Do Patients Search for Online Health Information?

There are some common misconceptions surrounding how many and what types of people search for online health information, particularly around the ages of patients likely to turn to the internet for health information, so let’s take a look at the statistics. 83% of adult internet users search online for health information.

That’s 8 out of 10. If you haven’t searched for health information online, then you’re in the minority. But that’s only for young people right? Let’s break down the percentage of internet users who have searched for health information online by age.

18 – 29: 97%
30 – 49: 96%
50 – 64: 80%
65+: 36%

The most interesting observation here is in the 50 to 64 age group. 8 out of 10 internet users aged 50 to 64 have searched for health information online. That number is considerably less for the aged 65 or older demographic and is close to 100% for internet users aged 18 to 49. Also, 47% of Australians aged 50-64 and 26% aged 65+ use social networking sites like Facebook.

They are pretty staggering statistics for anyone advertising health information to patients aged 18 to 64. This makes sense when you consider that internet penetration is higher than ever, and people turn to the internet for their news and information more than newspaper and radio. Those who search for health information online also tend to be better educated and have a higher annual household income.

This is also good to know for the purposes of recruiting for research. Although, if you’re still apprehensive about going this route, or even how you might go about contacting potential patients online, you can get a recruitment plan from us at no charge. Then, it’s up to you whether you implement this yourself or have the experts do it.

What kind of health information are people looking for?

The most commonly searched for information is for specific diseases and medical problems.

  • 66% have looked online for information about a specific disease or medical problem
  • 55% have looked online for information about a certain medical treatment or procedure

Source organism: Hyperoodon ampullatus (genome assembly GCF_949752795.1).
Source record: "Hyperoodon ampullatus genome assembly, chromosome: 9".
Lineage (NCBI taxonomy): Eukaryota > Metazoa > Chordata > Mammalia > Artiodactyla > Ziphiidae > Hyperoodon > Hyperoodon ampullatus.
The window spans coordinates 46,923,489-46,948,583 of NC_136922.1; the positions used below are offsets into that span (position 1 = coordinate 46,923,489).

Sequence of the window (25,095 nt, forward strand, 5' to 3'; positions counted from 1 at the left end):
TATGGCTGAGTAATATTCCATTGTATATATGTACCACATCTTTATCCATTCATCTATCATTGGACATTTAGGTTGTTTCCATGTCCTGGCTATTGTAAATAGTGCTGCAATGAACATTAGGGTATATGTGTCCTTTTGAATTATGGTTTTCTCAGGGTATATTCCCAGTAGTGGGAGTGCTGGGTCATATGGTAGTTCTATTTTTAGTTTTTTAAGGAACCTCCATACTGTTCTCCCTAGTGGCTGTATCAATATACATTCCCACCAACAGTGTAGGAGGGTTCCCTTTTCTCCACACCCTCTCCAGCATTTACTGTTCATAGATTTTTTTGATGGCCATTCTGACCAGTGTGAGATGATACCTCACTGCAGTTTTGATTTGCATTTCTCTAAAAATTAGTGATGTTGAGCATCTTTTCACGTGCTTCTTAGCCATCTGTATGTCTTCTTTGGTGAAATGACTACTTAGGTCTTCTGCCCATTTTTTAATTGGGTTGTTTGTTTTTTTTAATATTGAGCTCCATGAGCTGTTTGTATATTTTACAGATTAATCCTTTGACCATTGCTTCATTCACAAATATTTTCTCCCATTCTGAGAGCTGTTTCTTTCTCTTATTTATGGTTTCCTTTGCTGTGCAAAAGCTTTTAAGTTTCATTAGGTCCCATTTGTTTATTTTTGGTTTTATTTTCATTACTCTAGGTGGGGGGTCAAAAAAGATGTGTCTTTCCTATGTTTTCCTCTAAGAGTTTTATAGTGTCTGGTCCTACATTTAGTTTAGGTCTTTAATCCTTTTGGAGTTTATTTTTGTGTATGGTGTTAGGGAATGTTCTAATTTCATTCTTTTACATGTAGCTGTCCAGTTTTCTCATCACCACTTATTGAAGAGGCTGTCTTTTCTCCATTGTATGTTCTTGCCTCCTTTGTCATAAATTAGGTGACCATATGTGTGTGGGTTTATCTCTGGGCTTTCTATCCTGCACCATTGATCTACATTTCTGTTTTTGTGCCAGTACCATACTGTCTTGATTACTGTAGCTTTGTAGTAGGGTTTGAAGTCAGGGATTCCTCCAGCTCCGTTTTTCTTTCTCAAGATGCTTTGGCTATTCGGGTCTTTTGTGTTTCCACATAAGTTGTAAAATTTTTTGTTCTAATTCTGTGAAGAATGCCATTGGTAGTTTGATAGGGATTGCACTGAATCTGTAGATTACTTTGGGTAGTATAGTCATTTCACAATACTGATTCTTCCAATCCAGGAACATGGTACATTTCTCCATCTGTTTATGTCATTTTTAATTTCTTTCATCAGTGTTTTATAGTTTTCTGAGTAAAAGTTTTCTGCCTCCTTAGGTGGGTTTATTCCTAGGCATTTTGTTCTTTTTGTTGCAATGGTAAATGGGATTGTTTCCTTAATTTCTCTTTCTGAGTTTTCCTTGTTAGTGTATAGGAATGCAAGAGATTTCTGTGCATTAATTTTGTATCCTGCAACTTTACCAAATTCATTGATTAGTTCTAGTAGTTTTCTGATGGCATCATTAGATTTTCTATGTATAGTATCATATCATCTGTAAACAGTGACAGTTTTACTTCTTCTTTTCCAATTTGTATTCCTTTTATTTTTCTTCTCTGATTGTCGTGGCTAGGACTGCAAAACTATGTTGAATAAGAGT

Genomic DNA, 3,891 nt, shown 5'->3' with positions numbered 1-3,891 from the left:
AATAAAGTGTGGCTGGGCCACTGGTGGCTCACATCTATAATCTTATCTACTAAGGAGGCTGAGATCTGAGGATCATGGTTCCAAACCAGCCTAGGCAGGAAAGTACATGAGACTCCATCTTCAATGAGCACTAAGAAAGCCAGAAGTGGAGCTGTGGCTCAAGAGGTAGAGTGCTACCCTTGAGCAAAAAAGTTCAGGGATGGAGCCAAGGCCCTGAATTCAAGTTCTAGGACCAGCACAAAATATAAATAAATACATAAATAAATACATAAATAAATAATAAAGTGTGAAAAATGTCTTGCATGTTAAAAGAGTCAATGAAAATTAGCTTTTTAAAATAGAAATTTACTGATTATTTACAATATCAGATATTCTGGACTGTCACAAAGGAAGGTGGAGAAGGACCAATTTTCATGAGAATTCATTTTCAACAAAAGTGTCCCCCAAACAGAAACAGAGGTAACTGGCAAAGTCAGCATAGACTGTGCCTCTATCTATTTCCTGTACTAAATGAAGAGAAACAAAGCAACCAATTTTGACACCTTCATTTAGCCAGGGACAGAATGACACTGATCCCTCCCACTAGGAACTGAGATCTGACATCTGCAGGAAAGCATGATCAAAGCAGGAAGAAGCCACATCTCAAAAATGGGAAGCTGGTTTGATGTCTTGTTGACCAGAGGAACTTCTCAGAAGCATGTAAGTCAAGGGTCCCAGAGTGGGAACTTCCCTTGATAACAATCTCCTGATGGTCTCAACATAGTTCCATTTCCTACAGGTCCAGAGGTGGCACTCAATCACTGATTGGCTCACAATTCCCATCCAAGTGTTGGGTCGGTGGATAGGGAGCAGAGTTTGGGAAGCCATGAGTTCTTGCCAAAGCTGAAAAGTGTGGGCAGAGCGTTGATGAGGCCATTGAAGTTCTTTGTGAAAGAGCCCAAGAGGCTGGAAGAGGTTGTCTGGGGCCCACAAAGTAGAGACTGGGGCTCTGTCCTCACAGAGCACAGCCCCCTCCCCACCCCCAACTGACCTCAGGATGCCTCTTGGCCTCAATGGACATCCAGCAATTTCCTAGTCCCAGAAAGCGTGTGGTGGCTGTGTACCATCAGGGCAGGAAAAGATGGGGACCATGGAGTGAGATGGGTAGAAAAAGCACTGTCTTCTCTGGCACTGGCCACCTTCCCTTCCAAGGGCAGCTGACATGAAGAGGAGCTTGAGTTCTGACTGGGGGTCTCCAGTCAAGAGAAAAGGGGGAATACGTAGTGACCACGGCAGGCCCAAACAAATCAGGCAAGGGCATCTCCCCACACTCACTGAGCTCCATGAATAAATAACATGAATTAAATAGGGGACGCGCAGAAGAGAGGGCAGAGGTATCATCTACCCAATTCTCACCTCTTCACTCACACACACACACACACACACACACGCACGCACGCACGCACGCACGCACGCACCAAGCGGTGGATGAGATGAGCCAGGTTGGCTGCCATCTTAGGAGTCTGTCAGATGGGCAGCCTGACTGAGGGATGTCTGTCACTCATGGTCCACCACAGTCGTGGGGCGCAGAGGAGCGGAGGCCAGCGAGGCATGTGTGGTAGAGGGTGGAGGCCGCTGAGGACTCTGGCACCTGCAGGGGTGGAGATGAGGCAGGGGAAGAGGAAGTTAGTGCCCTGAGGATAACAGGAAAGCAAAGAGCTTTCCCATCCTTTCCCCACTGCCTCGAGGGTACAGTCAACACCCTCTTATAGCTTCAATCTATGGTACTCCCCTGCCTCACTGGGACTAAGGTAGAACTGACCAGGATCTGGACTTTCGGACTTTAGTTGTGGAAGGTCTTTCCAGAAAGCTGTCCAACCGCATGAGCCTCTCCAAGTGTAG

• 47% have looked online for information about doctors or other health professionals
  • 45% have looked online for information about prescription or over-the-counter medications
  • 35% have looked online for information about alternative treatments or medicines
  • 20% have looked online for information about experimental treatments or medicines

Only 20% of internet users have looked online for information about experimental treatments or medicines, compared with 83% looking for any type of health information. Is 20% still a significant number? In Australia, that’s approximately 3.5 million people. But does percentage of internet users searching for experimental treatments and medicines vary across age groups?

Percentage of internet users that have looked online for information about experimental treatments or medicines:

18-29: 22%
30-49: 21%
50-64: 21%
65+: 10%

Again, people aged 18 to 64 are more likely to search for experimental treatment and medicine information online than those aged 65+. How do we target these 3.5 million Australians? Let’s take a look at another statistic.

95% of internet users who searched for experimental treatment and medicine information online also searched for information about alternative treatments or prescription drugs. The conclusion to draw here is that to recruit patients seeking information about experimental treatments and medicines, we can advertise to them while they are searching for other related health information online.

Conclusion

There are many trial specific factors to consider when deciding where to advertise to recruit patients, but if you’re recruiting patients aged 18 to 64 you should be evaluating whether online advertising is appropriate for your trial. Trialfacts has many years experience in successfully recruiting patients for clinical trials using HREC approved online advertising campaigns. Contact us if you’d like to learn more.

Data Source

Unless otherwise linked to, all data from this article comes from The Social Life of Health Information report. The reports’ data comes from a survey of 2,253 adults in the United States in 2008. Australia has higher internet penetration than the United States.

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